(Reuters) - CBS Corp <CBS.N>, owner of the most-watched U.S. television network, reported results that exceeded Wall Street expectations and said it was still in the early stages of exploring a merger with Viacom Inc <VIAB.O>, a deal favored by its controlling shareholders.

Media mogul Sumner Redstone, who controls both CBS and Viacom through his privately held National Amusements, in September proposed a merger of the two companies, which he split up a decade ago. Both have created special committees to explore a tie-up.

Shari Redstone, Sumner Redstone's daughter, has been in favor of merging CBS and Viacom under the leadership of CBS Chief Executive Leslie Moonves, sources have told Reuters.

On a call to discuss CBS earnings, Moonves told investors contemplation of a Viacom deal is still in the early stages, but added, "if it looks right and is structured properly, it could be an attractive opportunity."

Shares of CBS rose 1.8 percent in post-close trading.

CBS, home to popular shows such as "Homeland" and "The Big Bang Theory" and the Showtime cable network, said revenue rose 4.3 percent to $3.396 billion in the third quarter.

Analysts had expected revenue of $3.34 billion, according to Thomson Reuters I/B/E/S.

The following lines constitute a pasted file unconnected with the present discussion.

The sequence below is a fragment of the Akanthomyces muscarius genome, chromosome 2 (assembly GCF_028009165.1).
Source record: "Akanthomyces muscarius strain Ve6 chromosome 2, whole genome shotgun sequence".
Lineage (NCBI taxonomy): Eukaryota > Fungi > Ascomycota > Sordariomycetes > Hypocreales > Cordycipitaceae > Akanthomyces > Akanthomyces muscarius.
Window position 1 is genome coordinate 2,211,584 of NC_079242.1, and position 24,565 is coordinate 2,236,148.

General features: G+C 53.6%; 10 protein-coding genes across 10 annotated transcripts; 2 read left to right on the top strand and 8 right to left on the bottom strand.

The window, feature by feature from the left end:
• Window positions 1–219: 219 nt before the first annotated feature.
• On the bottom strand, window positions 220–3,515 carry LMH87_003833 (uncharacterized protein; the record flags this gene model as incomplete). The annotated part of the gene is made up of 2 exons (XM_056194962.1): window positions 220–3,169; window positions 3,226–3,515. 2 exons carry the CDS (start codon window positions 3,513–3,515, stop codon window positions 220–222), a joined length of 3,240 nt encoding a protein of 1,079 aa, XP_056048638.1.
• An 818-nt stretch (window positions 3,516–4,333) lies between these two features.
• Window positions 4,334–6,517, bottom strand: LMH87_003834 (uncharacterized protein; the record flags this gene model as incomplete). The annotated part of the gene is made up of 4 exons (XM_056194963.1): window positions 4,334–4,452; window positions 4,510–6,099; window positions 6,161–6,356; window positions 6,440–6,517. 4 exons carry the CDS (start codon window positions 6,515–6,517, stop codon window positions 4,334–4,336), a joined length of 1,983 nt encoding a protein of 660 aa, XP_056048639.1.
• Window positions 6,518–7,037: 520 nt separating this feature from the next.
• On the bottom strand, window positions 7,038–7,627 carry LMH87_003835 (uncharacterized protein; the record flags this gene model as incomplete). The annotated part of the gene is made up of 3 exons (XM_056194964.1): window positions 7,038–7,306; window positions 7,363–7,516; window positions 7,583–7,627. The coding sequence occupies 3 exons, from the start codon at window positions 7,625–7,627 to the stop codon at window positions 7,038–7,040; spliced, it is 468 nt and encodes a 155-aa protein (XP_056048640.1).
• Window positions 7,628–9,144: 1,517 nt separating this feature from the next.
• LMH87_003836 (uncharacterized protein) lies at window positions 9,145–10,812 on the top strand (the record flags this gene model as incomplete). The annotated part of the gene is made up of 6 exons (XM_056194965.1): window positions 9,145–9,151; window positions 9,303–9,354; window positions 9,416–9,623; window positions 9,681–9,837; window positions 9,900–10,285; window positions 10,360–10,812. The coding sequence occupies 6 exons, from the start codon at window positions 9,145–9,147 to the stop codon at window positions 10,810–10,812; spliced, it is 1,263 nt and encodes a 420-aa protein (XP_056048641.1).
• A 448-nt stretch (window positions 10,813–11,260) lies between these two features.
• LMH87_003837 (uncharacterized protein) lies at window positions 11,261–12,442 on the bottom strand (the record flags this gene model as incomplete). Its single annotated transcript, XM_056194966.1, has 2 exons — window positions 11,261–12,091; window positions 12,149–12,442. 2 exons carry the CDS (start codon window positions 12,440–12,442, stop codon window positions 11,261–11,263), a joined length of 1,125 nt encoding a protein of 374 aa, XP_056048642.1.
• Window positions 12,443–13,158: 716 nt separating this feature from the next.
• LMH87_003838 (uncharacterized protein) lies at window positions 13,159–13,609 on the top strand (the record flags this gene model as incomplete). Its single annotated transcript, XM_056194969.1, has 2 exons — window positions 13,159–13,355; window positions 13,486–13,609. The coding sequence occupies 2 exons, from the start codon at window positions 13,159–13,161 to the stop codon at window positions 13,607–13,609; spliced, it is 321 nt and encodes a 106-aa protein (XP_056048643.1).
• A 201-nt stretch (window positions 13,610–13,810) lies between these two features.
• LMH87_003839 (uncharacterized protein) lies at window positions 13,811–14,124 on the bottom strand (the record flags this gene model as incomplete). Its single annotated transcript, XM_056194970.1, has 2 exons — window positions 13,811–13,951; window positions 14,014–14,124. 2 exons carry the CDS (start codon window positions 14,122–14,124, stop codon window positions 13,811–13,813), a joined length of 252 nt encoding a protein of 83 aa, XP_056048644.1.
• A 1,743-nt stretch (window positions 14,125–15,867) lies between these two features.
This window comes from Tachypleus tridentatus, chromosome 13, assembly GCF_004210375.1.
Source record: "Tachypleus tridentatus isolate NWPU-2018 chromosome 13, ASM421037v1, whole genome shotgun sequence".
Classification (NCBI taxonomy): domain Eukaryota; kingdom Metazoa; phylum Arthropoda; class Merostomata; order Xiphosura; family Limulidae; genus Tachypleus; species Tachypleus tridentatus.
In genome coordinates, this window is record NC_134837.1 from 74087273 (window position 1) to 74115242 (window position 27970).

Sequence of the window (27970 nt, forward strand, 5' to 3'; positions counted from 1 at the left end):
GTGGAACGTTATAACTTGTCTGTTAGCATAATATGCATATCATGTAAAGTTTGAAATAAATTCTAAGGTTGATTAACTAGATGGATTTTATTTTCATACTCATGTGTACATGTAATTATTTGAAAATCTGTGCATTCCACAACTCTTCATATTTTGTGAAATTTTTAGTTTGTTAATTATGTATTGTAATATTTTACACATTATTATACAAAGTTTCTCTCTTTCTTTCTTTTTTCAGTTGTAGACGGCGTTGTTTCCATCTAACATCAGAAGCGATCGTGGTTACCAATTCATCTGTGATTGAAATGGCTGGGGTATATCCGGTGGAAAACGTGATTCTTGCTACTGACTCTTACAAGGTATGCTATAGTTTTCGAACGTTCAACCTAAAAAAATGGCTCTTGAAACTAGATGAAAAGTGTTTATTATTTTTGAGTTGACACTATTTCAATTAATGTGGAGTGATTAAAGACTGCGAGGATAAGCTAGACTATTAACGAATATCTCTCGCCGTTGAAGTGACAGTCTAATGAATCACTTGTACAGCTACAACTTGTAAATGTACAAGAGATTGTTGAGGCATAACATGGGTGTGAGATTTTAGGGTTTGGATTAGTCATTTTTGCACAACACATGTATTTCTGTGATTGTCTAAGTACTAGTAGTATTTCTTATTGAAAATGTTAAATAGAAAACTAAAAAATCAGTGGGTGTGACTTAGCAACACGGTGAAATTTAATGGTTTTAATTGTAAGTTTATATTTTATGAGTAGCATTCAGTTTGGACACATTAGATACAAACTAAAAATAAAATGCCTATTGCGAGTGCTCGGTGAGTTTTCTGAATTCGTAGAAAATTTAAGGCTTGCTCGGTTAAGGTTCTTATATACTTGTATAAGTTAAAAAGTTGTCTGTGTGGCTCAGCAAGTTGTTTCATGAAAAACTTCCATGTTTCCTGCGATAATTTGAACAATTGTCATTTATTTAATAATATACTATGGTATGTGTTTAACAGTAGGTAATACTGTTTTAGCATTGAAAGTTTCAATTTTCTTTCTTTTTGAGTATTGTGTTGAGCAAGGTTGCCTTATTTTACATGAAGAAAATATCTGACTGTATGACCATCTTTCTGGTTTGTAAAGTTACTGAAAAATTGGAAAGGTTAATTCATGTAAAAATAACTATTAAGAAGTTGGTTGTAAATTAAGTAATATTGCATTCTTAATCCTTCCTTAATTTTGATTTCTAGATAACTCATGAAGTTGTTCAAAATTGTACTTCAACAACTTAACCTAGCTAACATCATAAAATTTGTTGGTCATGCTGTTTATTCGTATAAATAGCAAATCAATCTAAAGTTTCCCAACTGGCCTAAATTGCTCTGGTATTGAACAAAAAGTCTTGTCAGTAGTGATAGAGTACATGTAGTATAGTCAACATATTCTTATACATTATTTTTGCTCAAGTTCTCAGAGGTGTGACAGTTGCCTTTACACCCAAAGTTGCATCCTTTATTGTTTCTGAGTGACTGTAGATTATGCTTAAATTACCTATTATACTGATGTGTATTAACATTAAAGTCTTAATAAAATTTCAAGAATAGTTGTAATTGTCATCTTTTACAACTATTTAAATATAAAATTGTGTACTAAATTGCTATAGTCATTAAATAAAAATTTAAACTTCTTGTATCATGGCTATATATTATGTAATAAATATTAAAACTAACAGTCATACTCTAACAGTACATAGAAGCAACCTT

However, ad revenue, which accounts for more than 40 percent of total revenue, fell slightly to $1.47 billion. That was the result of limited ad spots during the prime time hours of the Republican and Democratic Party conventions and first presidential debate, as well as competition from the Summer Olympics on NBCUniversal, owned by Comcast Corp <CMCSA.O>.

While CBS executives on the call said they expect fourth-quarter ad revenue to be stronger, they added that CBS relies less on ad revenue than ever before.

The company is working to add NFL games to its All Access online streaming service, for example, Moonves said, noting that the broadcaster is in "active discussions" with the NFL.

CBS plans to begin selling All Access with its Showtime over-the-top service - independent of any cable TV subscription - but is still determining the pricing, Moonves said.

Revenue from CBS's affiliate and subscription fees division rose 13.4 percent to $753 million in the quarter. Revenue from its content licensing and distribution business, one of its fastest growing, rose 6 percent to $1.11 billion.

CBS said net income from continuing operations rose to $514 million, or $1.15 per share, in the three months ended Sept. 30, from $426 million, or 88 cents per share.

Excluding items, CBS earned $1.05 per share, beating the average analyst estimate of 98 cents per share.

(Reporting by Rishika Sadam in Bengaluru and Jessica Toonkel in New York; Editing by Savio D'Souza and Bill Rigby)